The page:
According to French’s article: “To date, the only other confirmed evidence of a wild mountain lion in Massachusetts was found on March 4, 2011, when Steve Ward, a DCR forester, photographed a trail in the snow. crossing a frozen creek near the southwest. end of Quabbin Reservoir. Now, a similar proof is what we need!

Learn more about the two confirmed reports of cougars in Massachusetts at

Scarlet Pimpernel

Scarlet chickweed, a sprawling plant with scarlet flowers, is a non-native species imported from Europe.

Q: I recently read Sir Percy Blakeney’s book “The Scarlet Pimpernel” and was telling a friend about it, and she reminded me that it’s also a wildflower. I wonder if it grows here at all?

—Cindy, Pittsfield

A: It is less common than many other invasive species, but is found here in the Berkshires. Saw it growing in Richmond along Richmond Pond Road a few years ago, reported by the late David St. James. It is a low, sprawling plant with small, 1.4 inch scarlet flowers. It is considered an invasive species brought by early settlers from Europe (I assume Britain) for medicinal purposes and cultivated for a variety of ailments including at the time leprosy. It is also called “Poor’s Ice Cream” because it needs a sunny day to open (similar to chicory, another plant, but much larger with blue flowers that were brought here from Europe).

Q: Can you give me an idea if wild turkeys can fly? We saw them running around our yard.

— Lisa O. (and son), Holyoke

A: I should have asked a turkey hunter! I have seen them fly and do so – especially in trees – when in danger, real or imagined. When they fly it is more like a gust and reaches around 50 mph. They run at around 25 mph.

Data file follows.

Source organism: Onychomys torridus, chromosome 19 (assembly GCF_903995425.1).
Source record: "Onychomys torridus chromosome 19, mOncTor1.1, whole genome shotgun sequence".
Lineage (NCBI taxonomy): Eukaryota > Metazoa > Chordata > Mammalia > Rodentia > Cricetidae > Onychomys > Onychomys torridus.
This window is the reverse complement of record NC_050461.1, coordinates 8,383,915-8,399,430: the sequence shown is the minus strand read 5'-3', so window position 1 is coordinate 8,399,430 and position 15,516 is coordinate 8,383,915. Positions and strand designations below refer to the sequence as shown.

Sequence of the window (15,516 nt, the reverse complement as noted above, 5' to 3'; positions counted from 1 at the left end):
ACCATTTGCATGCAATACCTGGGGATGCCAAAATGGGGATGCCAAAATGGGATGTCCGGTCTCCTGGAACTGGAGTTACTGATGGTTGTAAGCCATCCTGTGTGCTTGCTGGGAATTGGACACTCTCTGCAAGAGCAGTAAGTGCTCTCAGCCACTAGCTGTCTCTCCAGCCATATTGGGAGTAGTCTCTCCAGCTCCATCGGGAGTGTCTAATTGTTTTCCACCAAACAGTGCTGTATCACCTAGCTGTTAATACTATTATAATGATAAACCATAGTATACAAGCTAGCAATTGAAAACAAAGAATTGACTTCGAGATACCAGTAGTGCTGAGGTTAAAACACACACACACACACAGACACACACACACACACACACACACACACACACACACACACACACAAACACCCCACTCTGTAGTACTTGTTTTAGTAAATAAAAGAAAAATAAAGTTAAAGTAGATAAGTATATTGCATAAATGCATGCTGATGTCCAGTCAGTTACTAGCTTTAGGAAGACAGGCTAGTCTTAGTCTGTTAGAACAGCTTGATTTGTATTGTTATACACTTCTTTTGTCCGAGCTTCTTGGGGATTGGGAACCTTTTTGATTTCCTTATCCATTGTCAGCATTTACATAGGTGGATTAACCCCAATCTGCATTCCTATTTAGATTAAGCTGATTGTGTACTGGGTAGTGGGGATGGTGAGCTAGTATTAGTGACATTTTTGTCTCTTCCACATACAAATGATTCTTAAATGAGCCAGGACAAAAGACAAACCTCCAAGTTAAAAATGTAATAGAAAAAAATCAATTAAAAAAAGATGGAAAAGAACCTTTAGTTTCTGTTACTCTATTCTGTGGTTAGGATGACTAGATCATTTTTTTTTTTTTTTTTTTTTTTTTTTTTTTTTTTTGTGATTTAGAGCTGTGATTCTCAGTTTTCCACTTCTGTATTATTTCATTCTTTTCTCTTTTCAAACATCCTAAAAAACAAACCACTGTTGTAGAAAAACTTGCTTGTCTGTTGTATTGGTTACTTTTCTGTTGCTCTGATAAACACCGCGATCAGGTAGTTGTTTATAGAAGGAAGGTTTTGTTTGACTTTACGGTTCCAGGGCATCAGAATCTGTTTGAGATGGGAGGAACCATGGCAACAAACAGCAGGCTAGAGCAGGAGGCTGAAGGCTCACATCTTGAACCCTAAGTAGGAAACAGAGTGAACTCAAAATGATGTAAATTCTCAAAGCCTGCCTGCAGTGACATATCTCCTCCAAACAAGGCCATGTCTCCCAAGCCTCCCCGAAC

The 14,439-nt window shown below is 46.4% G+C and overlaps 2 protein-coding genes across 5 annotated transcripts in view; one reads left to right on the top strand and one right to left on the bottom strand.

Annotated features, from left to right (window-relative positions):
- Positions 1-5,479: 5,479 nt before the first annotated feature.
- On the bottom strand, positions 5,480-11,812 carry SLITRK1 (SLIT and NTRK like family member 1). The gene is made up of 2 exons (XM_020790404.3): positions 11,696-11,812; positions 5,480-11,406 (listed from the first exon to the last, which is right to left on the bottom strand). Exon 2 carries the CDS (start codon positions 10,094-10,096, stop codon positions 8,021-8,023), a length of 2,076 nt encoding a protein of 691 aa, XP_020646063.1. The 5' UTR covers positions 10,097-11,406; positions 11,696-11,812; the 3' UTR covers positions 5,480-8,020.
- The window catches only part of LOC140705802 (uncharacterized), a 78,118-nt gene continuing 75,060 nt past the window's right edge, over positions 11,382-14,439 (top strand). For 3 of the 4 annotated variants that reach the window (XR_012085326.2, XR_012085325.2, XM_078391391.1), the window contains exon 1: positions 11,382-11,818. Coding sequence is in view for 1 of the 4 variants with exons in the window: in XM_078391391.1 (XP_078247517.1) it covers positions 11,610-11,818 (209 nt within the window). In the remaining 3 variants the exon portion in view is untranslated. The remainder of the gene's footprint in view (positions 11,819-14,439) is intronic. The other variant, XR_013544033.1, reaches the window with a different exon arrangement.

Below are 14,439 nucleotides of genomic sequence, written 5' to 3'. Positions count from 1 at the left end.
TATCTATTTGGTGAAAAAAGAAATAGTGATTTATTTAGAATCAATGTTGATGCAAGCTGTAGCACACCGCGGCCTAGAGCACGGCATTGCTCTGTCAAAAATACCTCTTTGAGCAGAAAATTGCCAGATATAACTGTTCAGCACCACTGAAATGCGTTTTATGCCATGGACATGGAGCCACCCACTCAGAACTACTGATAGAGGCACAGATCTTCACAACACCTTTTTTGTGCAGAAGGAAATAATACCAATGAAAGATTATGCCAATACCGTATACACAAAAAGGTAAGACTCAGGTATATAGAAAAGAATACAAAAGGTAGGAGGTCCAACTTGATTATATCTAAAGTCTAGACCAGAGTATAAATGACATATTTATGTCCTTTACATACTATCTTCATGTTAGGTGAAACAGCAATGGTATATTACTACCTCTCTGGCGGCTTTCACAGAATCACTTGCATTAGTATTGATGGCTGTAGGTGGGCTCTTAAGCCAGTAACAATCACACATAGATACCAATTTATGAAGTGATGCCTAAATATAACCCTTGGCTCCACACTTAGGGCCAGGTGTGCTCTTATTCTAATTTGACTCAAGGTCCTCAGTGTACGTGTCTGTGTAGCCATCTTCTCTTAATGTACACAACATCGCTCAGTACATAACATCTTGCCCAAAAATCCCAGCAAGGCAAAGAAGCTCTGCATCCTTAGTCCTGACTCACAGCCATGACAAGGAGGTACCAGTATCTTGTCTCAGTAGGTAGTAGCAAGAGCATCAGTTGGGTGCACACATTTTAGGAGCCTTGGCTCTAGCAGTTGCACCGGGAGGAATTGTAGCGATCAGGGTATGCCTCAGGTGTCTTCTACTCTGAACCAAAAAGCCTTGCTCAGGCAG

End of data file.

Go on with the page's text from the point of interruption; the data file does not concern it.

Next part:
Carol Ann P., from Hinsdale, wrote: “Thank you for this very informative article on invasive species! I was able to check the details and photos online. (I don’t get the daily Eagle but I do get The Berkshires in Brief [online newsletter] and read it every day.)

There are 69 species of invasive plants in Massachusetts.  Here's a look at 8 commonly found in the Berkshires

I hadn’t realized mullein was an invasive species even though it appeared every year in strange places in my yard. Same with the garlic mustard. At first I thought it was pretty, but then it kept spreading to the edge of the woods next to my lawn. I’m winding it up, but maybe I didn’t do it soon enough.

Japanese knotweed and phragmites are the bane of my existence on our route. It seems that nothing kills them! It is a gravel road and when the plows clear the road in the winter (or level it in the summer) they spread the invasive all the way to the edge. Well, there’s not much I can do about it.

William B., from Pittsfield wrote, “I learned something from your invasive species column. And I would like to see more plants and even animals in future chronicles. Thank you in advance.”

Thomas P. wrote, “I never thought coltsfoot was invasive. It was a favorite of Euell Gibbons and I thought it was nature’s remedy for coughs and colds. A few summers ago I found it in our garden and was happy to see it growing in a small patch. Not a good idea I guess.